And so on.  If Arianna had chosen to expend her capital in charity (working for free at a pet shelter), she would be free to do that in a Capitalism system, but not a Communist one (unless the state was prioritizing shih-tzu awareness month).

Thus, at heart, the essence of Capitalism is freedom, and the essence of Communism is servitude.

The common misconception is that Capitalism can be reduced to profit-seeking in a monetary sense, when it would be better to see Capitalism explained as happiness seeking.  However, not happy in the sense of joy (Latin: “laetus”), but rather happy in the sense of luck or destiny (Latin: “felix”).

This is a crucial point, lost because of changes in the English language which have eroded this second meaning of happiness (which is the one Jefferson used in “life, liberty, and the pursuit of happiness” line from the Declaration of Independence).  Capitalism allows each man to be the author of his own fortune (be this as a blacksmith, artist, philosopher, or ploughman) as he sees fit, rather than allow the state to decide his fortune for him.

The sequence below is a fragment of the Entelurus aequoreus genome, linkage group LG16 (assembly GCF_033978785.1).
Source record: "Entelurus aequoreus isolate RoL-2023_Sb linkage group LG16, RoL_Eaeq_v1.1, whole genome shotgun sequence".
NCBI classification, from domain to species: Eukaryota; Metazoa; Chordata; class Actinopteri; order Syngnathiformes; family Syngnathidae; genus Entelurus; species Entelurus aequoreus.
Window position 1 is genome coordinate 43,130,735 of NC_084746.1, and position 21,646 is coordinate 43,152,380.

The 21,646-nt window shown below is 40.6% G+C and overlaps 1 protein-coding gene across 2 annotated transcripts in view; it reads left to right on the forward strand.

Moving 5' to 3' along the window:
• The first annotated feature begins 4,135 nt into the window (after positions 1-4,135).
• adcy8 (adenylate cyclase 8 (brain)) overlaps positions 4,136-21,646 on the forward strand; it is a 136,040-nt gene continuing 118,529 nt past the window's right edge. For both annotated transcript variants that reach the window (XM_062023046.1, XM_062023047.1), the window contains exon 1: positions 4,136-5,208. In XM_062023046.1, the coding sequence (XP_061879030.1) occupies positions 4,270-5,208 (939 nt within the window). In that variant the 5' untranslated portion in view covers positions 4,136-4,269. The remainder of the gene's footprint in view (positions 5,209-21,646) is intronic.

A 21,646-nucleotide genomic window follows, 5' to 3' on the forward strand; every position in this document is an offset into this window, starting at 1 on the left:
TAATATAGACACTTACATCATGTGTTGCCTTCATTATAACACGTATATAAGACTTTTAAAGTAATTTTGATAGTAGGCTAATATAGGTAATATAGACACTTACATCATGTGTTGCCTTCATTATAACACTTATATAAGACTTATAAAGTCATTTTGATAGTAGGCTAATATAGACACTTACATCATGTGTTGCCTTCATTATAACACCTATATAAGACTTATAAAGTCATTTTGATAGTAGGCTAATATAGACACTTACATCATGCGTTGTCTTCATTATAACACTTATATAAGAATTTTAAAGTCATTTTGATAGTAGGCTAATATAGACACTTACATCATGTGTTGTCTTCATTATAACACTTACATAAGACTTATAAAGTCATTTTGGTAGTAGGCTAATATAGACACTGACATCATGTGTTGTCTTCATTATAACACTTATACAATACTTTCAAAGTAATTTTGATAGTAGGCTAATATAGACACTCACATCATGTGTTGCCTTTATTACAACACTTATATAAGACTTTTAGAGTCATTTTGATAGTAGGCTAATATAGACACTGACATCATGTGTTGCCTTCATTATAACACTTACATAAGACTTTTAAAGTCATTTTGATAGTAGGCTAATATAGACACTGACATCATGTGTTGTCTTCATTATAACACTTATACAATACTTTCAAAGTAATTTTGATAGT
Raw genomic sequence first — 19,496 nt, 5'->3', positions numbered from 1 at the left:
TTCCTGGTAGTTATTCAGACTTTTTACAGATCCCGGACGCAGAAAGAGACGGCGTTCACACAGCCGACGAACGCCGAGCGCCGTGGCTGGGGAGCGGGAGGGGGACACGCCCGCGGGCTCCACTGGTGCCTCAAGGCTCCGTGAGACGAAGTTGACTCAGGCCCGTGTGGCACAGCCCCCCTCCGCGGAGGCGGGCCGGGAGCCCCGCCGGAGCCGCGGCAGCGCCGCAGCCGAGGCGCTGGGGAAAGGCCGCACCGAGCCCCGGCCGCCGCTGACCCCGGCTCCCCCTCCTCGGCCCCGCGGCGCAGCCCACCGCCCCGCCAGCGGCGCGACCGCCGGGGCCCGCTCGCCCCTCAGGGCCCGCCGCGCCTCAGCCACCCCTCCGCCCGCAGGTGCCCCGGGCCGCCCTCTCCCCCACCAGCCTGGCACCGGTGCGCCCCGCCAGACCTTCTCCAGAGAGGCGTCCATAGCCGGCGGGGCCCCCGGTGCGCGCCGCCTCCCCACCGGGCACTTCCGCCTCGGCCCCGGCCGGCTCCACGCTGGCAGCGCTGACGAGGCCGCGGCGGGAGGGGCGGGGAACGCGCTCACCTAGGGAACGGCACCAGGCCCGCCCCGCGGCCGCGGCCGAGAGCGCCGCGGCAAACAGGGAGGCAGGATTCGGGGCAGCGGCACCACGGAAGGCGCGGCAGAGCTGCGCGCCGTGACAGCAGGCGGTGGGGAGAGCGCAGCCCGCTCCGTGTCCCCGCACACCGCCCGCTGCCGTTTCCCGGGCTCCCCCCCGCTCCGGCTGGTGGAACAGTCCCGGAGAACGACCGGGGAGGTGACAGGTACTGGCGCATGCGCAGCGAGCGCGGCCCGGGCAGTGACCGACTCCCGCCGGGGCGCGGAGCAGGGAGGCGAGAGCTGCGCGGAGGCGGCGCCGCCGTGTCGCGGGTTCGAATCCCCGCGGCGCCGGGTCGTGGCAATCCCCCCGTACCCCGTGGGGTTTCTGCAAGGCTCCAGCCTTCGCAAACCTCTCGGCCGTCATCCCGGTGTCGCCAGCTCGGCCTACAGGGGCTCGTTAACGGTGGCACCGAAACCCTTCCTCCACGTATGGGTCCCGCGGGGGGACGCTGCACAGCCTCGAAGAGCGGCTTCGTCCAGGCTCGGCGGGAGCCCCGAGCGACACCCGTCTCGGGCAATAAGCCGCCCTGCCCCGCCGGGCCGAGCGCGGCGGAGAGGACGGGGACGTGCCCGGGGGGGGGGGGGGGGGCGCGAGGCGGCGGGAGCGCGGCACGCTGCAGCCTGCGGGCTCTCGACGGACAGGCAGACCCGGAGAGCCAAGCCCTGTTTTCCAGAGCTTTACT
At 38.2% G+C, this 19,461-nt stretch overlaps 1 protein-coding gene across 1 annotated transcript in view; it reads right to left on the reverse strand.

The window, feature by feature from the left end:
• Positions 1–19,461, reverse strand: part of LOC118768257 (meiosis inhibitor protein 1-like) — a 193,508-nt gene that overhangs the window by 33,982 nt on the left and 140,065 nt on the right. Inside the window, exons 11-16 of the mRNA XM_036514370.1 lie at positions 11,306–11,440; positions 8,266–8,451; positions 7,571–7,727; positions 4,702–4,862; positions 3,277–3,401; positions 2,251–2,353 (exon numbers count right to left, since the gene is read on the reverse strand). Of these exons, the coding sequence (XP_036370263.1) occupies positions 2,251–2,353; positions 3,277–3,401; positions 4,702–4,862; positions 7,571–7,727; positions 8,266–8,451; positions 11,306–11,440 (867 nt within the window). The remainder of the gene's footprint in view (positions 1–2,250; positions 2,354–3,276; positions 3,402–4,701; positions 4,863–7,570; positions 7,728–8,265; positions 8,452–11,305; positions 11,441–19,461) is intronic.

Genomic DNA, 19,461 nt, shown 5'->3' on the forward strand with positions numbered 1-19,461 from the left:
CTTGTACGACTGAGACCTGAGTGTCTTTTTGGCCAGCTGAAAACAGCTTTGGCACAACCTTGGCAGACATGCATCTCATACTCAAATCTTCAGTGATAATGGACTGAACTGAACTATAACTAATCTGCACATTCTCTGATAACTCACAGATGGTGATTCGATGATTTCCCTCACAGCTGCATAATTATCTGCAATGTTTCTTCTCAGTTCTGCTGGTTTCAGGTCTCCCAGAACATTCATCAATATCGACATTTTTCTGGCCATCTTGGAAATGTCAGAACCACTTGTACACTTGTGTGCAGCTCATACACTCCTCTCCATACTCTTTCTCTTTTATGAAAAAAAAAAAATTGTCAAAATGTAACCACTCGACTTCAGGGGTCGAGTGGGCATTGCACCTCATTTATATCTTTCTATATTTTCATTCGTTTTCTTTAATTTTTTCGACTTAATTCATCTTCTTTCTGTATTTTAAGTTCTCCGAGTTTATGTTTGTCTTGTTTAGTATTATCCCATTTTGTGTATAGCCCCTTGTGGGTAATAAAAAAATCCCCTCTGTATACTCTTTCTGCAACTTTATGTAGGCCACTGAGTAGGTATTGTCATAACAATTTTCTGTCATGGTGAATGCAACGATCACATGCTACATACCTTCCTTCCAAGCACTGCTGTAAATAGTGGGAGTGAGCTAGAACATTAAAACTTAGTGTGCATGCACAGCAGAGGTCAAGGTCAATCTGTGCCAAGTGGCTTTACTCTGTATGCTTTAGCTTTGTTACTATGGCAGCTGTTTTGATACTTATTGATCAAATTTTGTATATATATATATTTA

This does not mean, however, that the idea of freedom isn’t terrifying to some.  Many people are petrified by the idea of walking the economic tightrope without a net.  The idea of investing time or resources wisely but individually is far worse than an alternative wherein they sacrifice their unwelcome freedom for greater security.  History is littered with examples of people who willingly enslaved themselves to stave off poverty, hunger, or death.  Freedom is often a less cherished idea than some would have you believe.  Some, free, will always yearn for the soft embrace of the slave’s collar instead of the harsh winds of choice.